And Arkansas consistently ranks at the top of the most religious states in America, sitting comfortably in the middle of “the Bible Belt.” Arkansas Gov. Asa Hutchinson often speaks of his faith, and on Sundays he often posts some of his favorite Bible verses on Twitter.
Eight executions in 10 days …
Beginning the day after Easter …
At the heart of Christianity is a savior executed by the state. How we understand what happened on the cross 2,000 years ago shapes how we understand capital punishment today.
Over the past three decades, 86 percent of executions have taken place in the Bible Belt (perhaps we should rename it “the death belt”?), according to author Dale Recinella. White Christians are the most supportive of the death penalty: Clear majorities of white evangelical Protestants, white mainline Protestants and white Catholics favor the death penalty, according to a 2015 Pew Research survey. By contrast, 58 percent of black Protestants oppose the death penalty.
What Jesus did on the cross was make a spectacle of death. He exposed the violence of the state and the violence of the human heart, not to celebrate death, but to triumph over it. He died with grace on his lips, forgiving the very people who were killing him, and all of us whose sins helped land him there.
Jesus’ death broke the cycle of violence.
As theologian James Cone put it, “The cross was God’s critique of power … snatching victory out of defeat.” He countered the power of death with the power of grace. In the face of unimaginable evil, grace gets the last word.
Jesus was the sacrifice to end all sacrifices. He stole the show with love.
Beyond bunnies, egg hunts and chocolate, Easter is about how Jesus died to save us from death. While we were still sinners, Christ died for us. In his own words, Christ came “not for the healthy but for the sick” (Mark 2:17). We have a God who promises that mercy triumphs over judgment (James 2:1) and a God who says, “I desire mercy not sacrifice” (Hosea 6:6).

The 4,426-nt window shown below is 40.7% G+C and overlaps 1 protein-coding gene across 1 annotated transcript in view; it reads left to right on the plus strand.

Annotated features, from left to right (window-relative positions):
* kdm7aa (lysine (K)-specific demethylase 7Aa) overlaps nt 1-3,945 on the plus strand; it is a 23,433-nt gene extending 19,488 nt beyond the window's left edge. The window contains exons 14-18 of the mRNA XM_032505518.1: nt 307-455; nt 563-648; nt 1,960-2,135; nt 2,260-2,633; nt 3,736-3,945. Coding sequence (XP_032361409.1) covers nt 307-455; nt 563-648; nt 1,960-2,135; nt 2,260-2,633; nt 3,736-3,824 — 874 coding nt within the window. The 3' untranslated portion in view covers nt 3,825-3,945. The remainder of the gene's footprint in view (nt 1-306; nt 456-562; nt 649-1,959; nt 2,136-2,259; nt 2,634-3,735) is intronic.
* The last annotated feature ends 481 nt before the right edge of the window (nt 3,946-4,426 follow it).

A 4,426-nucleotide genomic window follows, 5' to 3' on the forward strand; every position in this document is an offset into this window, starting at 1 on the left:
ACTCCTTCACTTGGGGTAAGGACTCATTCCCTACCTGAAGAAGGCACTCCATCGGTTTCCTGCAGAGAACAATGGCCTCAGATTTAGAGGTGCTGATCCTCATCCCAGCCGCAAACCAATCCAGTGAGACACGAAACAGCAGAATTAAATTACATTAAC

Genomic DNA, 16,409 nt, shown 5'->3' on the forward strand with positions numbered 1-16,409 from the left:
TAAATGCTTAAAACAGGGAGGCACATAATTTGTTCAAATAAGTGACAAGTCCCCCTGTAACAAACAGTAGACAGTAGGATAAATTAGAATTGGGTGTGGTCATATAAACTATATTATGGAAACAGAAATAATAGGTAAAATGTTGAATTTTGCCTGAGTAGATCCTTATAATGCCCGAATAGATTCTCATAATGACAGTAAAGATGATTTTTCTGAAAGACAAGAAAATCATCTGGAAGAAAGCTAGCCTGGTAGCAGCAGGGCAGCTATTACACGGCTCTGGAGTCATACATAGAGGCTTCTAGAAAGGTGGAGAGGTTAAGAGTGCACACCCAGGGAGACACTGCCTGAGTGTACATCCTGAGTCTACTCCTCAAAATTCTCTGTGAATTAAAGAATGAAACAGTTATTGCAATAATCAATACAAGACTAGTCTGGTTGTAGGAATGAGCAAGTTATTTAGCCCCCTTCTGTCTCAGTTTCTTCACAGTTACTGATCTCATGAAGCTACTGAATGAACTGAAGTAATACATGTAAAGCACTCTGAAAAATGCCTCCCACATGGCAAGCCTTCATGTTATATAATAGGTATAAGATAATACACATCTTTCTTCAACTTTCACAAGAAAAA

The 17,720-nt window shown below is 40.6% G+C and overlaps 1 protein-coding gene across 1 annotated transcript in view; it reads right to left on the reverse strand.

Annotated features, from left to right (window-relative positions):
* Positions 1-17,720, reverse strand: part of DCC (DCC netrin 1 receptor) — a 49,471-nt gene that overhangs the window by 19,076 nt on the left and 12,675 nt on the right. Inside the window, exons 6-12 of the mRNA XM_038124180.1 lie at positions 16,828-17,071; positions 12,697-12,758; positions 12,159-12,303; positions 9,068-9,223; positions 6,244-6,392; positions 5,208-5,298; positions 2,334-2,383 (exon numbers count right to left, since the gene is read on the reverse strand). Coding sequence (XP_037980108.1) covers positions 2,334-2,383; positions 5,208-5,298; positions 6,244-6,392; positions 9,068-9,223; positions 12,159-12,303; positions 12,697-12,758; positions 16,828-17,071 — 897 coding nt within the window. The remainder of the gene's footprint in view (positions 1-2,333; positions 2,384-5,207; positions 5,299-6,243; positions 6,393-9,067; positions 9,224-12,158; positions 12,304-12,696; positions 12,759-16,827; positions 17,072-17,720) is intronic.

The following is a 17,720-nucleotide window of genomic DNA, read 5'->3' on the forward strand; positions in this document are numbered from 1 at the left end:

And what about those people facing death row? The Bible promises, “Where sin abounds, grace abounds all the more” (Romans 5:20). The Bible is filled with murderers who were given a second chance including Moses, David and Saul of Tarsus. The Bible — a love story with the climax of Easter — would be much shorter without grace.
Arkansas, as religious as it may be, will miss the point of Easter if it does not stop the executions.
God gave us grace when we didn’t deserve grace, and we disgrace the cross every time we call for the execution of another person. We undermine the redemptive work of Jesus on the cross and rob our fellow sinners of the possibilities of redemption. How can we, who have been extended grace, now call for the death of another person?
Death is the disease, not the cure. When we kill those who kill to show that killing is wrong, we legitimize the very evil we hope to rid the world of, the evil that sent Jesus to the cross.
Organizers are planning prayer vigils and worship services outside the governor’s mansion next week, culminating with a Good Friday vigil at the state capitol. And I’ve heard from pastors around the country who will be celebrating what Jesus did on the cross, as well as calling for an end to the death penalty, in the name of the executed and risen Christ.
I pray Hutchison will be moved deep in his heart with compassion and mercy — the stuff Easter is made of — and stand on the side of life. As I scrolled through the governor’s Twitter feed, I read verse after verse from the Old Testament and some from the New Testament Epistles, but didn’t see one quote from the Gospels. It was Jesus who halted an execution centuries ago, telling the armed men ready to stone a woman: “Let the one who is without sin cast the first stone.”
Any pro-death-penalty Christian has the nagging problem of Jesus to deal with, and I pray Jesus will keep the governor up at night. Perhaps he’ll consider posting this tweet on Easter Sunday: “Blessed are the merciful for they will be shown mercy” (Matthew 5:7)”.
That would truly be Easter in Arkansas.